3 Mexican expressions that confuse expats

Illustration: Getty
Illustration: Getty

Before I came here, I knew a tiny amount of Spanish grammar and vocabulary. But guess what: I am from Europe, and what I learned was based on how Spanish is spoken in Spain.

Arriving in Mexico, I soon realized that there was a slight difference between what I learned and the reality here.

There are so many words, phrases and sayings in Mexican Spanish that it is impossible to address them all at once. So for now we’ll narrow it down to the following commonly heard expressions: dale el avión, la comida no pica, empalagar.

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It is almost like a game that I used to play with high school kids in my teaching career. Think about it yourself. It is actually quite fun. How would you translate these expressions in English?

Dale el avión

Literal translation: “To give (him/her) the airplane.” What?

When I first heard this expression, I was confused. Why would the person get an airplane? Of course, this wasn’t meant to be taken literally. What they meant to say was: Ignore this person or do not give importance to the matter.

When you are talking in a group and people aren’t listening to you, you could say Por que me dan el avión? or Me estás dando el avión? (“Are you still with me?”)

La comida no pica

Literal translation: The food does not sting. This actually means: The food isn’t spicy.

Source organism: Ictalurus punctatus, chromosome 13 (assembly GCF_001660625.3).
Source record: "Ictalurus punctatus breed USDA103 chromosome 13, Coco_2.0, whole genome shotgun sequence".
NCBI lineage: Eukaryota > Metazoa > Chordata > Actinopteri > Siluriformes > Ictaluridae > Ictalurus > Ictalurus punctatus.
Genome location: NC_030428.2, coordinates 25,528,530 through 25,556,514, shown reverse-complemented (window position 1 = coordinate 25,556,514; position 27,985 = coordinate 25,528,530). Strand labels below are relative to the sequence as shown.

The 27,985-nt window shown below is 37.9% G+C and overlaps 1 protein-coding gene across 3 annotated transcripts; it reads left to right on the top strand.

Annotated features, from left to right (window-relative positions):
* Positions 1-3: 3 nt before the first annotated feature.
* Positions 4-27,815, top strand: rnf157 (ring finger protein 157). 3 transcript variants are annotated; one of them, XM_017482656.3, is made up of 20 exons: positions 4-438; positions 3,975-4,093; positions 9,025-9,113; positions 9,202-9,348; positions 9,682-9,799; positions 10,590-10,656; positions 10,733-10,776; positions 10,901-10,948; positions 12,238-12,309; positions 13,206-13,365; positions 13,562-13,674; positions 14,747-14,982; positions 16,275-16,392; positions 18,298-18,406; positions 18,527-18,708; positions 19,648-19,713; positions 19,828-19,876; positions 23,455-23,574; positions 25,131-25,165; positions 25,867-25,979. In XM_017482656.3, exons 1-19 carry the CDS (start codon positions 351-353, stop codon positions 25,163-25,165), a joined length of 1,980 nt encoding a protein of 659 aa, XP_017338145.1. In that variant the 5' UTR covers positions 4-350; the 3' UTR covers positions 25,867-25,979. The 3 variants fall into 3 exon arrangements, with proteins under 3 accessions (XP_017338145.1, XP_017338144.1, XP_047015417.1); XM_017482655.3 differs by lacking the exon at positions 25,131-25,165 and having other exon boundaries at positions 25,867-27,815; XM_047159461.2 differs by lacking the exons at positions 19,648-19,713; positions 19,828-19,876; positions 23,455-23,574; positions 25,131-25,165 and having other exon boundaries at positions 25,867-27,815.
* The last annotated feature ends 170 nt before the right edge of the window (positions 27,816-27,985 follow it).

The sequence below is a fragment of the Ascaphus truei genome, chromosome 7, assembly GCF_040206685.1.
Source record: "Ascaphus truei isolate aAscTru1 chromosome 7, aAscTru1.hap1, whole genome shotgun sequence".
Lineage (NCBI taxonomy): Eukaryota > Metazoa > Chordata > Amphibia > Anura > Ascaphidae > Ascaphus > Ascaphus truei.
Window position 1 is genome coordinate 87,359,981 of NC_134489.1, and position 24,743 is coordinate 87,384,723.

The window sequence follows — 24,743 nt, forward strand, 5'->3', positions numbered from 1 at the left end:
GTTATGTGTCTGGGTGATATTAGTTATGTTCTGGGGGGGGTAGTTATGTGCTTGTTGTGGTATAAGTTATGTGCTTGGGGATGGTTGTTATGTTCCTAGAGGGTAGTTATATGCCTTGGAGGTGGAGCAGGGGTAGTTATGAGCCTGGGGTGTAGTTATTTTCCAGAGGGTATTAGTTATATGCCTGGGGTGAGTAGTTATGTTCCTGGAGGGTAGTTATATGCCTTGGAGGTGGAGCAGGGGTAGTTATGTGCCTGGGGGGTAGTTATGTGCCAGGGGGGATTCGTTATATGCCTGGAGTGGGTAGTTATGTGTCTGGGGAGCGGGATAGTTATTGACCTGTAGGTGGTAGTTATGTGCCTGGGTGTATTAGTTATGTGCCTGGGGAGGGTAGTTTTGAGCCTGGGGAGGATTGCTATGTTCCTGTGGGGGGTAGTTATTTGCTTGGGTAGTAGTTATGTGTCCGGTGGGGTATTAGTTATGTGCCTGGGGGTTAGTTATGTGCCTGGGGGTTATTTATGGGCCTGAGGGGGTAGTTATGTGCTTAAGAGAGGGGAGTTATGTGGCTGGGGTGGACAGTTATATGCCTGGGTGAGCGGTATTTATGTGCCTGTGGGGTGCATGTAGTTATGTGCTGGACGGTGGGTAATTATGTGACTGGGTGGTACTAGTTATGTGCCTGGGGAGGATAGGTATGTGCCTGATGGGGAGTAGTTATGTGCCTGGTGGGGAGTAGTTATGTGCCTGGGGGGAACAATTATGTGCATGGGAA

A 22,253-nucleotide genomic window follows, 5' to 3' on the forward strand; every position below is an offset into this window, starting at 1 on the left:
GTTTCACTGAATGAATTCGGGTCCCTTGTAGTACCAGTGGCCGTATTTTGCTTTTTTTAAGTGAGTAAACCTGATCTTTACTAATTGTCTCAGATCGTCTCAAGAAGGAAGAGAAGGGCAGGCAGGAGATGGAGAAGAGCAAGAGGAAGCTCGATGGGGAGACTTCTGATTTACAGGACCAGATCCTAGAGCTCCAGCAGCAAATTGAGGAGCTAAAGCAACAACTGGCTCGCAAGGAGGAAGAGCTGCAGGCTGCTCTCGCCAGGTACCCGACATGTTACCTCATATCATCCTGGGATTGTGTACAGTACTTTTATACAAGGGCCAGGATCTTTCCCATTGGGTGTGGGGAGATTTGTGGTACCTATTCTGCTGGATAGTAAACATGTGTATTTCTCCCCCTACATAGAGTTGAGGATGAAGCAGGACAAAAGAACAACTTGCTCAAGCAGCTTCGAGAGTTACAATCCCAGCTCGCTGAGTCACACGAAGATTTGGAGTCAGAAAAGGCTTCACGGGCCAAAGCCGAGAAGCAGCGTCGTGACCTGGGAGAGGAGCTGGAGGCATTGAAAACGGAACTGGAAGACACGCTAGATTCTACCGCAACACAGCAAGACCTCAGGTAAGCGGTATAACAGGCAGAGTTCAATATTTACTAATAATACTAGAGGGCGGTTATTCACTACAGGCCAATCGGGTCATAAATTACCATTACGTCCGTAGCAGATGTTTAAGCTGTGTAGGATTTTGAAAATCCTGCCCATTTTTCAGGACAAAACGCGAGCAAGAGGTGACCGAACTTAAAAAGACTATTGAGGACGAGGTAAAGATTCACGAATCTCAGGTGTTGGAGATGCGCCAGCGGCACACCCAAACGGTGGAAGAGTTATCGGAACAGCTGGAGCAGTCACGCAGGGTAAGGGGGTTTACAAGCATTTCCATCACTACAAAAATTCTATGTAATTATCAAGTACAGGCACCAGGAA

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Although this isn’t really an idiom, it is definitely one of the most common expressions you will hear in Mexico. I guess this has something to do with the importance of food in Mexican culture, and besides, the importance of spices in Mexican food.

Remember this one as it is probably going to be part of your everyday life in Mexico. When a Mexican person says that the food isn’t spicy, it’s probably a little bit spicy. I say a little bit. which for me is even too much because after all these years here, I am still not used to spicy food.

If you find yourself in the same category, a better question than Pica? would be tiene picante? – does it contain (anything) spicy? If so, it’s up to you to decide to give it a go.

Empalagar

Literal translation: (food) to be too sweet.

Even just typing these words, it sounds strange. This is a typical example of a Mexican Spanish word in which a whole world is described, and for which you would need many words in another language to make sense of it.

When you eat something sweet, such as pan de dulce, this expression is often used to let someone else know that the food is really sweet and that you need another substance to balance the sweetness. Often, you are being offered a glass of milk. Have you ever experienced this?

So, now at least you know how to react or how to use these expressions and impress your Mexican friends instead of expecting them to give you an airplane.


Debbie Vorachen is an expat from the Netherlands who has been living in Mexico for over five years. She is a cultural anthropologist with a passion for intercultural communication and traveling who founded Ahorita YA. Email ahoritaya@outlook.com with questions about living in Mexico.

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